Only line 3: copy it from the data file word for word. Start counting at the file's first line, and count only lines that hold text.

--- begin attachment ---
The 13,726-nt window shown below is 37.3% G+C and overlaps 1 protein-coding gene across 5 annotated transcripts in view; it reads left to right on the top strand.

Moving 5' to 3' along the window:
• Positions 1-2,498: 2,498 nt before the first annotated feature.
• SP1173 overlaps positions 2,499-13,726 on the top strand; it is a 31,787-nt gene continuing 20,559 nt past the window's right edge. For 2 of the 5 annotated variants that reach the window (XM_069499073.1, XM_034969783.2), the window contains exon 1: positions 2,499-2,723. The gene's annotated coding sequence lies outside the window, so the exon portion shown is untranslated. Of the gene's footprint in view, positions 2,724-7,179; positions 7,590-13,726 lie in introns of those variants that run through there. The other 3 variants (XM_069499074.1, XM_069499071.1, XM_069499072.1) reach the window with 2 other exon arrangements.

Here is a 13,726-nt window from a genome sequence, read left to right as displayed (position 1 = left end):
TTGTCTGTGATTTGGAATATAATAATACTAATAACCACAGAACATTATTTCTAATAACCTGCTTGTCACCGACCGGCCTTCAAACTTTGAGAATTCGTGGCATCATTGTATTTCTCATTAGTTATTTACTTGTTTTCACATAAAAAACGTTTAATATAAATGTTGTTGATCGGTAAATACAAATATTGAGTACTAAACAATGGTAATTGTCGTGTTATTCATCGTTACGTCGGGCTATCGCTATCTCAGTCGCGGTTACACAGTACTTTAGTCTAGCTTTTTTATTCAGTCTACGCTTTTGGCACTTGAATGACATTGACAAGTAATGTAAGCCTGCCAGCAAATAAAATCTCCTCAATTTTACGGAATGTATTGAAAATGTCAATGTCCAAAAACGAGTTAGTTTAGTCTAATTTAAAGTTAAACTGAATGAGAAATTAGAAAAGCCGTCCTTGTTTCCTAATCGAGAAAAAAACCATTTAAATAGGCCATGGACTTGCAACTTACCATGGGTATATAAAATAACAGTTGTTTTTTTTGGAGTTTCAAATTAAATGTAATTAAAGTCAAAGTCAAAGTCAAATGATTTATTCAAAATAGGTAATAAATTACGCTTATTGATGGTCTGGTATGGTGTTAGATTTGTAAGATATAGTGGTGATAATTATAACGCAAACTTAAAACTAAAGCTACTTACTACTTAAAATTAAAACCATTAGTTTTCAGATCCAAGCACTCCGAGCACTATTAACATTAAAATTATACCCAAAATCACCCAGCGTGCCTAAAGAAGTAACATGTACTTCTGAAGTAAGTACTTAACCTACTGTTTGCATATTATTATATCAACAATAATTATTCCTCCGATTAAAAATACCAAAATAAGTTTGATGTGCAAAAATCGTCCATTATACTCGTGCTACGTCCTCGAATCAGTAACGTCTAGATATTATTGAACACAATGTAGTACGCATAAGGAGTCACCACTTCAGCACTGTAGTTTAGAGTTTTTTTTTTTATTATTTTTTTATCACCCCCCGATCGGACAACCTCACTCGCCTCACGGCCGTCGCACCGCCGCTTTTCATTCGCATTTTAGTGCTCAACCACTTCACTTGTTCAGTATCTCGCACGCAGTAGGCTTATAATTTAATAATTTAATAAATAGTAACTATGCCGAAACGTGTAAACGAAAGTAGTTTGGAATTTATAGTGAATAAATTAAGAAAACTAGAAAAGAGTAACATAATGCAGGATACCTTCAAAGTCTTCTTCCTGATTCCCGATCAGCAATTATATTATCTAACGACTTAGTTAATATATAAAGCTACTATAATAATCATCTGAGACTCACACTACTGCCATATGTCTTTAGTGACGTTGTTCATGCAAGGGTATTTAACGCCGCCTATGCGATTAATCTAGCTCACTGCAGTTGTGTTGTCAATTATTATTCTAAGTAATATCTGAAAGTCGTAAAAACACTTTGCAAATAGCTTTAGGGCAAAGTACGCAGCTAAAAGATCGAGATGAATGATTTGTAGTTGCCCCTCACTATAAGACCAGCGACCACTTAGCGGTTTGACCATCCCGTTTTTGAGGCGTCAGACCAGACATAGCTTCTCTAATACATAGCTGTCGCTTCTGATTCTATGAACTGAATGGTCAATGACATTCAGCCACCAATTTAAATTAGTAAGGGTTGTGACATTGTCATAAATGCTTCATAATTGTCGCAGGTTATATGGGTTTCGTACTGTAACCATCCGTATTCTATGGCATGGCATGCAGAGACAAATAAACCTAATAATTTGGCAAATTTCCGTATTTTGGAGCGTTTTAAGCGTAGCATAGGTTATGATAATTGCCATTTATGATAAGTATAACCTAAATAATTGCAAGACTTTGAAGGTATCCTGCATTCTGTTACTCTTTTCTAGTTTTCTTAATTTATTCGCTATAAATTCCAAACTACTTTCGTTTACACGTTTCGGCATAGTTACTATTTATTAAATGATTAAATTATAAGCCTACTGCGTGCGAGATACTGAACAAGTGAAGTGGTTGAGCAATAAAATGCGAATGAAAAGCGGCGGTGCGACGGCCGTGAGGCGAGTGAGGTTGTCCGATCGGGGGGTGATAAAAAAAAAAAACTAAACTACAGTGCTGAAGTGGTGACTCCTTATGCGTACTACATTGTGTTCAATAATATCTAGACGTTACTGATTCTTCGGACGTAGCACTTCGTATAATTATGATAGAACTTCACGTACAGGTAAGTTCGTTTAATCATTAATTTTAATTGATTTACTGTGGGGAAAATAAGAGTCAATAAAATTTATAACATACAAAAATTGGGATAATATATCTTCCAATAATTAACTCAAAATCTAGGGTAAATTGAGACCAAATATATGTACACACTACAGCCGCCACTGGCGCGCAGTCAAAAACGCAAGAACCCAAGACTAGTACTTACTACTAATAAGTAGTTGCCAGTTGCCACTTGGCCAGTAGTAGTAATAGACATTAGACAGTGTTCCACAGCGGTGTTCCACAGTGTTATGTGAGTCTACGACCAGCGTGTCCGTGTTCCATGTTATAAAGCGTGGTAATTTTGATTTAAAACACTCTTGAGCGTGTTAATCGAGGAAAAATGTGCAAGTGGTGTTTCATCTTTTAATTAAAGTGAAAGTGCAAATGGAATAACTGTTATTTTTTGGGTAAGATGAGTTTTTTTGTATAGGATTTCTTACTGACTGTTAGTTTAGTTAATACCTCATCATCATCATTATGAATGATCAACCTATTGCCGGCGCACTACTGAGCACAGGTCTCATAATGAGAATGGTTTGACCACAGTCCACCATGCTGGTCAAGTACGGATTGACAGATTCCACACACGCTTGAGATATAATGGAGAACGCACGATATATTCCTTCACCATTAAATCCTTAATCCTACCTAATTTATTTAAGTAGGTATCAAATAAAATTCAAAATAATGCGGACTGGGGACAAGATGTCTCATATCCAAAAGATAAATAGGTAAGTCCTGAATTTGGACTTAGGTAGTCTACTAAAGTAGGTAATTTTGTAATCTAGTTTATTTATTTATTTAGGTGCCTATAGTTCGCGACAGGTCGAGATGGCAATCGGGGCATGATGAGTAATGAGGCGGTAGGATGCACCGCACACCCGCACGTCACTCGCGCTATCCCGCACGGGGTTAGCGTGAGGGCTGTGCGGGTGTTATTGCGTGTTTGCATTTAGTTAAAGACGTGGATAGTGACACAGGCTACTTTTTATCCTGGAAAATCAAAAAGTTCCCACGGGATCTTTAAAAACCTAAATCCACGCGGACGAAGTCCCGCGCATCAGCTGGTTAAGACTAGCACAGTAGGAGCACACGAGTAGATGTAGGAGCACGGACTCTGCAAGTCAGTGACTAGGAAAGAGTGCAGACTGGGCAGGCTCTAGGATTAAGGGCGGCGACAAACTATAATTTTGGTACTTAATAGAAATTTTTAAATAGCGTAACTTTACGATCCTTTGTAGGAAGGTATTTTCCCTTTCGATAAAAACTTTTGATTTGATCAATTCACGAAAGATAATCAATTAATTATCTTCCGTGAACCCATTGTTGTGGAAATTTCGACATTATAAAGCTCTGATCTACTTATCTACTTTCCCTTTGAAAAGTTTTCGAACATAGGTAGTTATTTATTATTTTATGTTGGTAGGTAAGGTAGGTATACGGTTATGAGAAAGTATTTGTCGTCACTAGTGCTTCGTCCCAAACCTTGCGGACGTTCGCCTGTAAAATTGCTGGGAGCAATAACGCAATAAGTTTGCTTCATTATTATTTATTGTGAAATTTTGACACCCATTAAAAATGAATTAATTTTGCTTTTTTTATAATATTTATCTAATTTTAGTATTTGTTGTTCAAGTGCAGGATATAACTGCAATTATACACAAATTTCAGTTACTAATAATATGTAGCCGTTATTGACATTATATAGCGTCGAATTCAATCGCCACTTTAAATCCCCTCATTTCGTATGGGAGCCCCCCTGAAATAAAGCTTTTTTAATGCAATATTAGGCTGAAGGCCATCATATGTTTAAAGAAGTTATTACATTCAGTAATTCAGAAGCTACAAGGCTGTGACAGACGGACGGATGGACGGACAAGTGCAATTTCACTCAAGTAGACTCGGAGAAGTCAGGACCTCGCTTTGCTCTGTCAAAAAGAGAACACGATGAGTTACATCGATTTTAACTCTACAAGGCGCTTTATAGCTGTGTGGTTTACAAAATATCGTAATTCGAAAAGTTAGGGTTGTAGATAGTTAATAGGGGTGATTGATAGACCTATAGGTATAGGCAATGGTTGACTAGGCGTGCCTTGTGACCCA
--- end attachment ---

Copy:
• Positions 1-2,498: 2,498 nt before the first annotated feature.